Because whether you are starting out on the journey of faith, like our baptism candidates are today, have no strong faith to speak of, in the depths of despair or are the holiest Christian here today, we are all, equally in need of Christ’s help and healing to make us whole.

 

‘Lord, do not trouble yourself, for I am not worthy to have you come under my roof; therefore I did not presume to come to you. But only speak the word, and let my servant be healed’.

Sermon Matthew 22: 34-40

For the last two chapters of the gospel according to St Matthew, Jesus is constantly being questioned. He refuses to claim his identity as messiah and leaves people to figure out from their own knowledge and experience who Jesus is.


While I understand the motivation of the repeated testing of Jesus in these chapters, I can’t help but feel sorry for Jesus and the annoyance and frustration he must have felt. Especially when He becomes faced with questions that are posed as tricks to make Him stumble into being discredited.

First, the Pharisees send some lackeys to trip him up over taxes question. He avoids that trap. Next some Sadducees try to trip him up with a tricky question about the resurrection. Again he avoids the trap. Now, in our passage for today the Pharisees come in person with a question about the greatest commandment to test him.

The way the Sadducees and Pharisees act remind me of our many and varied game shows and reality TV programs.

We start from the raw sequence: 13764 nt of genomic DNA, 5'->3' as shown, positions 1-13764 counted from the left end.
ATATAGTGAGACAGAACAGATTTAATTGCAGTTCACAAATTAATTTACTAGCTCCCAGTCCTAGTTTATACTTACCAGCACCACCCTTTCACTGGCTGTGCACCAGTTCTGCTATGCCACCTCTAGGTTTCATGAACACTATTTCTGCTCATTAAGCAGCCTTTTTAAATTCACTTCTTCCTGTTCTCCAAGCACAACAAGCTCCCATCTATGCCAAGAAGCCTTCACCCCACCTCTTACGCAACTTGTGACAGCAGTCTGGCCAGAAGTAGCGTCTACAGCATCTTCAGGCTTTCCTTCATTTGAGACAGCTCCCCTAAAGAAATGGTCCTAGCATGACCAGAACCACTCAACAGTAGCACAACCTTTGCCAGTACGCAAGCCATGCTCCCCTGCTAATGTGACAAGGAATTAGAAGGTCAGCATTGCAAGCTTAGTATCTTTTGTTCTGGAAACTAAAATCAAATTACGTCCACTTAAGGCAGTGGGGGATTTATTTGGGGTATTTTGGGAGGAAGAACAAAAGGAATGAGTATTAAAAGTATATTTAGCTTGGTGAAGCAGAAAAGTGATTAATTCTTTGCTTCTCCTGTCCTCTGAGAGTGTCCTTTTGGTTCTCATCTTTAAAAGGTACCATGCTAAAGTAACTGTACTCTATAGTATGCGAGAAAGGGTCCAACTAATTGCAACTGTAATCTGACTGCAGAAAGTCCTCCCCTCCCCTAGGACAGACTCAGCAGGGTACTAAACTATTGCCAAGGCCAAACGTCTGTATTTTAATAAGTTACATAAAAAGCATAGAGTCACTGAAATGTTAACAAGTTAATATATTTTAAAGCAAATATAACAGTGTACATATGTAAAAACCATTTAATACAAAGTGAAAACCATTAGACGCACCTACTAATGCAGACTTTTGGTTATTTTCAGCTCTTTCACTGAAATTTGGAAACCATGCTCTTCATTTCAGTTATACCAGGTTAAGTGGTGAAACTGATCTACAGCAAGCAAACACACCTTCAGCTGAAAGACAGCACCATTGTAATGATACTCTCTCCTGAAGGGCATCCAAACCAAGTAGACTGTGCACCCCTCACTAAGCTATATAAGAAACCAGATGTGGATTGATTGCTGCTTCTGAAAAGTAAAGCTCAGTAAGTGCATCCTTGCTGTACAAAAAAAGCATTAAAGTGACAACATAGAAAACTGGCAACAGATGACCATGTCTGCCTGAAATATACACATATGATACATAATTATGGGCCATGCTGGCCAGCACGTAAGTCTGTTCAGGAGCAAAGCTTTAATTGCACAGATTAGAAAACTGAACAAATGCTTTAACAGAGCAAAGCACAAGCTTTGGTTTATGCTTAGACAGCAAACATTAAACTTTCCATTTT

Reality shows, test people all the time. The prize is prestige and money. The penalty is being sent home, one’s dreams destroyed, with lots of people watching.

Let’s see if Jesus can sing well enough to get through the X Factor, or answer questions correctly like the show The Chase. Let’s see if Jesus can dance for us like on “Strictly come Dancing?” Let’s see if he can survive in the wilderness like on “I’m a celebratory Get me out of here.” What chance do you think he’d stand on Bake Off?

I admit, these examples are ridiculous but in so many ways were the questionings, trickery and testing that takes place in this portion of Matthew.

It’s no surprise that Jesus passes with flying colours, even when a lawyer asks Jesus which is the greatest commandment.

On the surface, the question “Which is the greatest commandment?” doesn’t seem like much of a test. But the question about which of the 613 commandments in the Law was the greatest was hotly debated at the time. Some held that they were equally important; others that a graded scale was needed in practical application in daily life.

It’s said that the best teachers are those who show their students where to look for what they need, but won’t tell them what to see.

A good teacher will allow their students to see for themselves and discover what they need to learn.

But we’ve all had those times when what is discovered and learnt needs some tweaking and re-aligning.